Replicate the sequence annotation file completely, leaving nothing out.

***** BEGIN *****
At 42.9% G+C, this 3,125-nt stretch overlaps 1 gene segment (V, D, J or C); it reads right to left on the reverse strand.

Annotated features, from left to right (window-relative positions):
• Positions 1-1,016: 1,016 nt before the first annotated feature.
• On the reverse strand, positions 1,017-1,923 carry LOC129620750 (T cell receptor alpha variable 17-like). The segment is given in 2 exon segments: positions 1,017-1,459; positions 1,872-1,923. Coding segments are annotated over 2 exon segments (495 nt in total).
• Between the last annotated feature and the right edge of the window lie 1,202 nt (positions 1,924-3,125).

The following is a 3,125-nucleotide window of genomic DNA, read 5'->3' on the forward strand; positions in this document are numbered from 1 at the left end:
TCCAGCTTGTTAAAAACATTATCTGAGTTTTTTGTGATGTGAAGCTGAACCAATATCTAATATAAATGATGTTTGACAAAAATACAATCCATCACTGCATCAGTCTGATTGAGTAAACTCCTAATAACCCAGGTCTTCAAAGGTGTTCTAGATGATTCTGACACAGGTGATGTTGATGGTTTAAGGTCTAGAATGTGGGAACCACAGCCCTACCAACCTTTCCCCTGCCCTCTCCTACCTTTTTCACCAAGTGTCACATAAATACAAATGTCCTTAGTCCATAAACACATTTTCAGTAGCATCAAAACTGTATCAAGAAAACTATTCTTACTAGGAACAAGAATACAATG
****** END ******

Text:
At 42.9% G+C, this 3,125-nt stretch overlaps 1 gene segment (V, D, J or C); it reads right to left on the reverse strand.

Annotated features, from left to right (window-relative positions):
• Positions 1-1,016: 1,016 nt before the first annotated feature.
• On the reverse strand, positions 1,017-1,923 carry LOC129620750 (T cell receptor alpha variable 17-like). The segment is given in 2 exon segments: positions 1,017-1,459; positions 1,872-1,923. Coding segments are annotated over 2 exon segments (495 nt in total).
• Between the last annotated feature and the right edge of the window lie 1,202 nt (positions 1,924-3,125).

The following is a 3,125-nucleotide window of genomic DNA, read 5'->3' on the forward strand; positions in this document are numbered from 1 at the left end:
TCCAGCTTGTTAAAAACATTATCTGAGTTTTTTGTGATGTGAAGCTGAACCAATATCTAATATAAATGATGTTTGACAAAAATACAATCCATCACTGCATCAGTCTGATTGAGTAAACTCCTAATAACCCAGGTCTTCAAAGGTGTTCTAGATGATTCTGACACAGGTGATGTTGATGGTTTAAGGTCTAGAATGTGGGAACCACAGCCCTACCAACCTTTCCCCTGCCCTCTCCTACCTTTTTCACCAAGTGTCACATAAATACAAATGTCCTTAGTCCATAAACACATTTTCAGTAGCATCAAAACTGTATCAAGAAAACTATTCTTACTAGGAACAAGAATACAATG